An Inning With One of My New Favorite Pitchers

Some of the best numbers in the upper levels of professional baseball are presently working out of the Dodgers bullpen. I don’t mean Kenley Jansen. I mean, I guess I do mean Kenley Jansen, because that certainly applies well to him, but he’s not the focus here. You know about Jansen and you know that he’s dominant. There’s somebody else in there you probably don’t know. You wouldn’t have had a reason to know him, really. Not before this year, but this year, Grant Dayton has taken off.

Here’s the way this usually works: We spot someone with crazy statistics, and then we investigate to try to determine whether the player is for real. I’m not going to pretend like that isn’t what’s happening here, but we all have to start somewhere. We all need some initial reason to start to like a given player. What I hope will come across: Dayton’s numbers aren’t just ordinary-good. They’re unbelievable-good. And now that I’ve watched Dayton pitch in the majors, I’m an even bigger fan. I think you might become one as well.

Dayton is a 28-year-old lefty with all of three games of big-league experience. This is why he’s an unknown, and one usually doesn’t fall in love with 28-year-old rookies, but as you know, with pitchers, sometimes it can just click. All right. For background — the way I typically think of it, minor-league numbers start to really mean something in Double-A, when players begin to have advanced approaches. Dayton has spent a little time this year in Double-A. He’s spent the most time in Triple-A. He’s spent three games’ worth of time in the majors. Combined, he’s faced more than 200 batters.

For the following table, I set a minimum of 100 batters. Here are the top 10 pitchers in terms of K-BB% against advanced competition. It should be very obvious that it’s easier to run a strong K-BB% in Double-A than it is in the bigs, so that’s one thing you need to keep in mind, but, statistically, Dayton has made a name for himself.

Top 10 K-BB%, 2016
Pitcher PA K-BB% BB% K%
Andrew Miller 186 40.9% 3.8% 44.6%
Grant Dayton 215 40.5% 5.6% 46.0%
Dellin Betances 211 37.0% 7.6% 44.5%
Jonathan Holder 183 35.0% 3.8% 38.8%
James Hoyt 206 34.5% 8.7% 43.2%
Kenley Jansen 178 33.7% 3.9% 37.6%
Shawn Kelley 161 33.5% 5.0% 38.5%
Edwin Diaz 292 33.2% 5.1% 38.4%
Aroldis Chapman 139 31.7% 5.8% 37.4%
Clayton Kershaw 441 30.8% 2.0% 32.9%
Double-A, Triple-A, and majors only. Minimum 100 batters faced, combined.

There’s Dayton, in second, in between Miller and Betances. Second out of 1,287 qualifying pitchers. If it makes any difference to you, Dayton actually ranks first by overall strikeout rate. Now, there are a few other unknowns here. There’s something to be written about Holder, and there’s something to be written about Hoyt. Maybe I’ll eventually end up composing those posts, but here, it’s Dayton who’s most amazing among the pitchers you don’t know. The Dodgers got him almost for free.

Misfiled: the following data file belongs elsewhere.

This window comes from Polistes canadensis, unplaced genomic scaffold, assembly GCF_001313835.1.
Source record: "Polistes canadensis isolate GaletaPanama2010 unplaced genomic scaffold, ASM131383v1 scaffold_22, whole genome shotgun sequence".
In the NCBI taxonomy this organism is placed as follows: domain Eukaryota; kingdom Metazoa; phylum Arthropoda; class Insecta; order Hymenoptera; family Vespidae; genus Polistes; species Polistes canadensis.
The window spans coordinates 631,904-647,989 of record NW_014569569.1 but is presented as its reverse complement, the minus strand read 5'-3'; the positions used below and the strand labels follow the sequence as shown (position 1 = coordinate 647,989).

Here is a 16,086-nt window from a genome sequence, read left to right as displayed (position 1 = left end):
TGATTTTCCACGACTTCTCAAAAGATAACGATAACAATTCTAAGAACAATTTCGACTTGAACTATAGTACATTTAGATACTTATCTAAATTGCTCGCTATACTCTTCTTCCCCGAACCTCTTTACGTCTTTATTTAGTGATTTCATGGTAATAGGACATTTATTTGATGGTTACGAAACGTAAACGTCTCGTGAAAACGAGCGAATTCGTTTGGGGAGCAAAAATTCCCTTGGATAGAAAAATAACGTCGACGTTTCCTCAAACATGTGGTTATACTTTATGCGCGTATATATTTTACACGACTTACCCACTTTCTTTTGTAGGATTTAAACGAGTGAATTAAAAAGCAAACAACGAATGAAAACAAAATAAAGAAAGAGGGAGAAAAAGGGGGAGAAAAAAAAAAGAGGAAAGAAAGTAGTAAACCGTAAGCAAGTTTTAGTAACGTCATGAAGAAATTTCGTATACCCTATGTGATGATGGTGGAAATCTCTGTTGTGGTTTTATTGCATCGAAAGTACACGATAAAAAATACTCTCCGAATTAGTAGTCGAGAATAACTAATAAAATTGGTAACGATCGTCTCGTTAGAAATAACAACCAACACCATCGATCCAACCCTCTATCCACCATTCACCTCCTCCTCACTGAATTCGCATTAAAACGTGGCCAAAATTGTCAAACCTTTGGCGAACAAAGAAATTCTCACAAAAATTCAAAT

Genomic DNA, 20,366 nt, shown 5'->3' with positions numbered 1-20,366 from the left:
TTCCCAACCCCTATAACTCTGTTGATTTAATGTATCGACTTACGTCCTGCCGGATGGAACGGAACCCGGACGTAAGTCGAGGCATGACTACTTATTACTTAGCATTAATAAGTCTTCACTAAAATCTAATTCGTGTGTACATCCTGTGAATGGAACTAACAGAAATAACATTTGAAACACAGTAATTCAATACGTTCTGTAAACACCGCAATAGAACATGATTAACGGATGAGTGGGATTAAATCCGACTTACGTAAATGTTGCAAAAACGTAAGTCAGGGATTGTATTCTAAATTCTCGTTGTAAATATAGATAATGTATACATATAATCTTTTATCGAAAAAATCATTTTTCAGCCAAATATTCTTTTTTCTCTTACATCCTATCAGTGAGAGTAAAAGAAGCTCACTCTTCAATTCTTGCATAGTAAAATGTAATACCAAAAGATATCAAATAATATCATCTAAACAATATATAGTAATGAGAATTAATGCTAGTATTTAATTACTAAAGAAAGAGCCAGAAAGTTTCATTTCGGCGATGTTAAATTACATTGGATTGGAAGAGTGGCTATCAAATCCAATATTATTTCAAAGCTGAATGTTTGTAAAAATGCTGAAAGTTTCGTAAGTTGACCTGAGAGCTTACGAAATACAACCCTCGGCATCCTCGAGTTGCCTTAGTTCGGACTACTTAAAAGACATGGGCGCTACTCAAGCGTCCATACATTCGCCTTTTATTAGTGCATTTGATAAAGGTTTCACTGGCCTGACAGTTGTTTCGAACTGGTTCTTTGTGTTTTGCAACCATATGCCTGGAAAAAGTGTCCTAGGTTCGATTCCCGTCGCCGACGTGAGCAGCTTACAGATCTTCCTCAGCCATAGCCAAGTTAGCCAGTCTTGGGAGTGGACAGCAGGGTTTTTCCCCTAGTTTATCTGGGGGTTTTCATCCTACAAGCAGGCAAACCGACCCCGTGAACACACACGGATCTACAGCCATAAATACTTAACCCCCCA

In April of 2015, the Marlins designated Dayton for assignment, and he cleared waivers. The Dodgers dealt for him in July, exchanging Chris Reed. Dayton was functional in the minors, but this season has been the breakout. His K-BB% this year is almost double what it was last year. Last year, Dayton threw 66% strikes, and 11% of his pitches were cut on and missed. This year, Dayton has thrown 71% strikes, and 21% of his pitches have been cut on and missed. Both of those numbers are extraordinary — those are Aroldis Chapman whiffs, with Bartolo Colon strikes. Even better, to be honest. Mostly in the minors, sure, but minor-league hitters aren’t terrible, and now Dayton has brought his stuff to Los Angeles.

The stuff! Dayton is very much not a flame-thrower. His fastball will hang out in the lower 90s, which no longer really means anything in this day and age of reliever heat. I don’t know what the Dodgers might have tweaked, if anything, between 2015 and 2016, but now, Dayton is defined by his fastball. Yesterday, Eno posted a chat he had with Ryan Buchter, where Buchter talked about the Dodgers’ obsession with spin rates. When Dave Roberts referred to Dayton, he called him a “high spin-rate guy.” Dayton himself tweeted a link to a spin-rate article in January. And by average four-seam fastball rise, Dayton ranks in the 96th percentile. That’s from a small big-league sample, but pitch movement stabilizes almost immediately. We can see that Dayton must have a deceptive fastball.